Monday, July 22, 2013

Keep taking the pills

Yossi, a doctor in Jerusalem, wrote a prescription for his mother.

She thought he had mixed it up because he had given her a generic medicine. There's no difference at all between them but she looked at the color, shape, saw that they were different – how could they be the same?
So she stopped taking them for a while.

After he explained the difference, she agreed to take them. But what happens if your son isn’t a doctor, and he writes you a prescription? You may think you were cheated, or someone made a mistake, and just not take the medicines.

I had a fascinating meeting at Hadassah hospital recently to learn about a new program for the elderly in Israel that deals with exactly this issue.

Lots of Israel’s seniors receive more than one kind of prescription medication, so you have a high risk of drug interactions, mix-ups, and potential side effects. So JDC-Eshel teamed up with Hadassah Medical Center to create The Center for Medication Safety for the Elderly

The Center is staffed by clinical pharmacology specialists and clinical pharmacists, who answer the medication-related questions of the elderly and review their medications. The aim is to prevent potential dangers, free of charge.  They’ve answered thousands of queries since the program was launched in 2008, in Hebrew and in Russian.

To give you an idea of the challenges … 78% of the callers take 6-10 medicines, and 19% take 11-15 medicines!

The problem is that, usually, every doctor only looks from his or her own perspective of what specific ailment needs to be treated. So the doctor writes down what she sees and only treats the finger, not the whole body.
Older patients can get nervous about these kinds of things. Sometimes there are conflicting medicines, sometimes older patients make their own decisions on what to take and what not to take, on the basis of really unreliable sources. Some may use the internet, but there's a lot of really useless stuff out there (present blog excluded, right fellas?).  The brochure that comes with the medicine is usually intimidating legalese, too.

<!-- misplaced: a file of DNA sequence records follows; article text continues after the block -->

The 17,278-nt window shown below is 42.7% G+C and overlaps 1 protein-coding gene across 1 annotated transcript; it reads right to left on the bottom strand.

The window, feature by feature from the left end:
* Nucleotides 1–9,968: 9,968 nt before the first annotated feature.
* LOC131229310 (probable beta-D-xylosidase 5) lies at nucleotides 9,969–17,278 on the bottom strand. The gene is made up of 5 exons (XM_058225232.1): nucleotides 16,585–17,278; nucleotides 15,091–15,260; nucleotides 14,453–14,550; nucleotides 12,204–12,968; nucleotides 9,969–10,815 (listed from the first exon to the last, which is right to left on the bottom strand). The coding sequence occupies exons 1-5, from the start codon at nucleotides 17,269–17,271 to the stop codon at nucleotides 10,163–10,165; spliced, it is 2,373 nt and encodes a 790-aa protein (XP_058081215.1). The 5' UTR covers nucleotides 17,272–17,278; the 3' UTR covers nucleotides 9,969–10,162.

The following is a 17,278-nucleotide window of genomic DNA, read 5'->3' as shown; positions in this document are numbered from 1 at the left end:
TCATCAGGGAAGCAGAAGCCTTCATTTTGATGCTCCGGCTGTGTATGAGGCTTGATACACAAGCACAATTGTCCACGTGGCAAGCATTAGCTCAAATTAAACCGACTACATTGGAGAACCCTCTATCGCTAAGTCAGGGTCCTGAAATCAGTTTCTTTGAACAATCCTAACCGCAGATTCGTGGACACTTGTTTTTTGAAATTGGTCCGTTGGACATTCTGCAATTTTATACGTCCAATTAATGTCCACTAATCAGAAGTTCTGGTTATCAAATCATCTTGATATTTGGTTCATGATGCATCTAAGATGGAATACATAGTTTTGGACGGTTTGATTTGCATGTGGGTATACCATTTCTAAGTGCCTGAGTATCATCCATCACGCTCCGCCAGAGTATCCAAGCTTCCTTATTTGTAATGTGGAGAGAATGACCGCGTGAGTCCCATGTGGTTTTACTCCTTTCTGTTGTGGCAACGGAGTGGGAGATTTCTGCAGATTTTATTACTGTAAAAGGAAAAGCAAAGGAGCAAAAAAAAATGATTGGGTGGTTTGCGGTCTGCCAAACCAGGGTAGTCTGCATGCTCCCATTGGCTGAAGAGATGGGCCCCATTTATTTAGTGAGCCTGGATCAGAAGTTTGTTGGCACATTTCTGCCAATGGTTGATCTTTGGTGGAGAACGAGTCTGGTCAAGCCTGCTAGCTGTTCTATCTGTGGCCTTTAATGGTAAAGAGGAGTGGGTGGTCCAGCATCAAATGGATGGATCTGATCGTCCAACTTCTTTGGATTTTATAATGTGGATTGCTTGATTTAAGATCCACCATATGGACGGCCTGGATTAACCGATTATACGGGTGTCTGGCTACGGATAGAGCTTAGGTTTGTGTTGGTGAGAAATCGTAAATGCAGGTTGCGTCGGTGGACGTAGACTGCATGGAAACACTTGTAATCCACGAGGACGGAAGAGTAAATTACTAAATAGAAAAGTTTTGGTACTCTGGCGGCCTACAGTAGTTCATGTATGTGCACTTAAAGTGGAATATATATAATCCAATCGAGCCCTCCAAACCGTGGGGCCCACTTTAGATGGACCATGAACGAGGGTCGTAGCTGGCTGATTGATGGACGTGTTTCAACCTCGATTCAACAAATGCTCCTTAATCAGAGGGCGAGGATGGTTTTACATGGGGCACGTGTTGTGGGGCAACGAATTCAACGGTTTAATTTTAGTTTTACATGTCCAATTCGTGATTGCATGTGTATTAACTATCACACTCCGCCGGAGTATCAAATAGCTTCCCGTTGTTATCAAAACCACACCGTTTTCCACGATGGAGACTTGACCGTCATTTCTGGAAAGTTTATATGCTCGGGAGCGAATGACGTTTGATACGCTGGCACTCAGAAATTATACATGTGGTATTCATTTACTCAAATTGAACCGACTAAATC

So there's a problem with the reliability of information. There’s a problem with time and effort, too. A doctor usually has maybe five minutes to spend on a patient, including small-talk, the actual examination, and writing out the prescription. Who has the time to explain?
And how do you reconcile the different medicines once you’ve left the clinic or you're out of the hospital? You should ask the pharmacist, but there are twenty people standing in line behind you, and the pharmacist needs to sell things to everyone. No one has time.

So .. if the patient knows what the medicine is, what the side-effects are and what the interaction is, then (s)he may be compliant.
But the patient isn’t a mouth through which medicines are given, s/he has to be part of the process, otherwise we won't succeed. A patient will take medicines successfully because she understands why, and is part of the process.

So how do we help?

We developed a model to provide information – not instructions – for the patient, that’s personalized and specific. The phone responders help all those who call (it also works by internet, fax, mail and more). 60% of the calls are connected to hypertension, a large percentage of the rest involve diabetes, osteoporosis, hypothyroidism and more.

This program is a step in the right direction.

We’ve achieved a lot, the service is free and designed for 70+ year-olds, though has helped those younger too. They get 2000-2500 calls a year and could easily expand to get more. That means over 9,000 elderly Israelis whose lives have been improved – and some saved – by answering their questions, treating them with respect and helping them with information.

This is a hugely neglected population. And this is a very treatable disease.

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